MT-dependent cargo transport is an essential process that regulates the unique composition of both axons and dendrites and aids in maintaining their polarized morphology. This active transport mechanism is also necessary to accurately distribute specific cargoes and establish particular signaling pathways throughout the neuron. Neuronal intracellular transport is driven by the MT-dependent motors, kinesin and dynein, which move in opposite directions to deliver various cargo such as organelles, neurotransmitter receptors, cell signaling molecules and mRNAs, to the correct location within the cell (Hirokawa et al., 2010). Moreover, adaptor proteins and local signaling pathways regulate proper cargo delivery by aiding in cargo loading, anchoring and motility (Maday et al., 2014). The specific orientations of MTs are critical in determining the routes in which cargoes will travel throughout the neuron. For example, studies have demonstrated that dynein selectively transports cargoes along minus-end out oriented MTs found within dendrites (Kapitein et al., 2010; Tas et al., 2017). It has also been shown that kinesin-1 preferentially transports cargoes along MTs in axons, whereas kinesin-3 exhibits no selectivity, delivering cargoes to both axons and dendrites. It has been reported that specific post translational modifications of MTs are recognized by various kinesin superfamily members, which can regulate their localization and functions within neurons (Kapitein et al., 2010; Tas et al., 2017). As mentioned previously, it has been suggested that kinesin-1 preferentially binds to stabilized MTs that have either been acetylated or detyrosinated (Nakata et al., 2011), while kinesin-3 prefers to bind to tyrosinated MTs (Tas et al., 2017). However, the exact mechanisms which govern MT properties within axons and dendrites that subsequently guide specific motor proteins still remain unknown.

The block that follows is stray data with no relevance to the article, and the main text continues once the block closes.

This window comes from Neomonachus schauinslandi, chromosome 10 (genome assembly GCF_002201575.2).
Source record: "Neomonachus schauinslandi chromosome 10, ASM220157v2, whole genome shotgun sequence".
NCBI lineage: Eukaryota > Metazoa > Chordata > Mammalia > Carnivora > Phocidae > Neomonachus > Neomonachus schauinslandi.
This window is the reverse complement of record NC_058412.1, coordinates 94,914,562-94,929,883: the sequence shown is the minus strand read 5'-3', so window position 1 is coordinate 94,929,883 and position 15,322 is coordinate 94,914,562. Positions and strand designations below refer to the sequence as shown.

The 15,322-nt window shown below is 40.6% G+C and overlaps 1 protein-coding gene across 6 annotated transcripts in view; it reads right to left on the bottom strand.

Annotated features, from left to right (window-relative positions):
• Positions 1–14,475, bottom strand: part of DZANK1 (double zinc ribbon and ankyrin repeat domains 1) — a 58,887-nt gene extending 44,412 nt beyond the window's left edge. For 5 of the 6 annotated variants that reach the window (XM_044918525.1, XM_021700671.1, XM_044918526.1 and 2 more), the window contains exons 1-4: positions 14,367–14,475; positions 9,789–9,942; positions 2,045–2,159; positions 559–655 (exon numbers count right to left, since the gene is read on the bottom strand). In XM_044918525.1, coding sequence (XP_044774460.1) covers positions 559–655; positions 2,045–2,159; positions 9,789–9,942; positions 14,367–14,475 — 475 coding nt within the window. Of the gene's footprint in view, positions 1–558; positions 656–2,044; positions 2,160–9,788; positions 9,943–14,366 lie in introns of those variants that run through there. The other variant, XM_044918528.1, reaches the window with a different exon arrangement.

Regulators of the Neuronal Microtubule Network
The essential remodeling and organization of the MT cytoskeleton during neuronal morphogenesis relies on a vast array of MT-regulating proteins that have been identified over the last few decades (Figure 2). These proteins carry out specific functions to control MT dynamicity, fragmentation, stabilization, and intracellular transport. Many act directly on MTs to affect their nucleation, assembly, or stability, while others act indirectly by modulating tubulin levels or intracellular transport, producing downstream effects on neuronal differentiation. The combined efforts of MT-regulating proteins such as MT associated proteins (MAPs), +TIPs and MT motor proteins, provide the mechanisms by which the MT network reshapes its architecture during neuronal development. Here, we highlight several groups of MT regulators and their respective functions that control the assembly of new MTs and their dynamicity, as well as how they regulate MT stability, fragmentation and intracellular trafficking within neurons.